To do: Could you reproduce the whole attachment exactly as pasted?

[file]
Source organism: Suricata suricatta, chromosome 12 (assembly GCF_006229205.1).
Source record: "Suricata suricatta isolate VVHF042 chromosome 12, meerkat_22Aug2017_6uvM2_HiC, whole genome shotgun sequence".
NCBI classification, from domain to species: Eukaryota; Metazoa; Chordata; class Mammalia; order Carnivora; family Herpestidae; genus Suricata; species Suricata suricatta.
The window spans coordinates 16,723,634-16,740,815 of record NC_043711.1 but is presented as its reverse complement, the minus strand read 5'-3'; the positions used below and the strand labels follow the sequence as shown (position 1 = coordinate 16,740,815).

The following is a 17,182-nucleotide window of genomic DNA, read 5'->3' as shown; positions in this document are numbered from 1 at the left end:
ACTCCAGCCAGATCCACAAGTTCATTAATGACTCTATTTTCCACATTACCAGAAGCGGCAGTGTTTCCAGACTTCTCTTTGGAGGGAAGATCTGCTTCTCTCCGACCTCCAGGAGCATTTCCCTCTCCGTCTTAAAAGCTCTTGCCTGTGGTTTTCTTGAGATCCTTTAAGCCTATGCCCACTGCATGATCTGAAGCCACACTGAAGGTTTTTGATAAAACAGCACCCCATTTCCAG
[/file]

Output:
Source organism: Suricata suricatta, chromosome 12 (assembly GCF_006229205.1).
Source record: "Suricata suricatta isolate VVHF042 chromosome 12, meerkat_22Aug2017_6uvM2_HiC, whole genome shotgun sequence".
NCBI classification, from domain to species: Eukaryota; Metazoa; Chordata; class Mammalia; order Carnivora; family Herpestidae; genus Suricata; species Suricata suricatta.
The window spans coordinates 16,723,634-16,740,815 of record NC_043711.1 but is presented as its reverse complement, the minus strand read 5'-3'; the positions used below and the strand labels follow the sequence as shown (position 1 = coordinate 16,740,815).

The following is a 17,182-nucleotide window of genomic DNA, read 5'->3' as shown; positions in this document are numbered from 1 at the left end:
ACTCCAGCCAGATCCACAAGTTCATTAATGACTCTATTTTCCACATTACCAGAAGCGGCAGTGTTTCCAGACTTCTCTTTGGAGGGAAGATCTGCTTCTCTCCGACCTCCAGGAGCATTTCCCTCTCCGTCTTAAAAGCTCTTGCCTGTGGTTTTCTTGAGATCCTTTAAGCCTATGCCCACTGCATGATCTGAAGCCACACTGAAGGTTTTTGATAAAACAGCACCCCATTTCCAG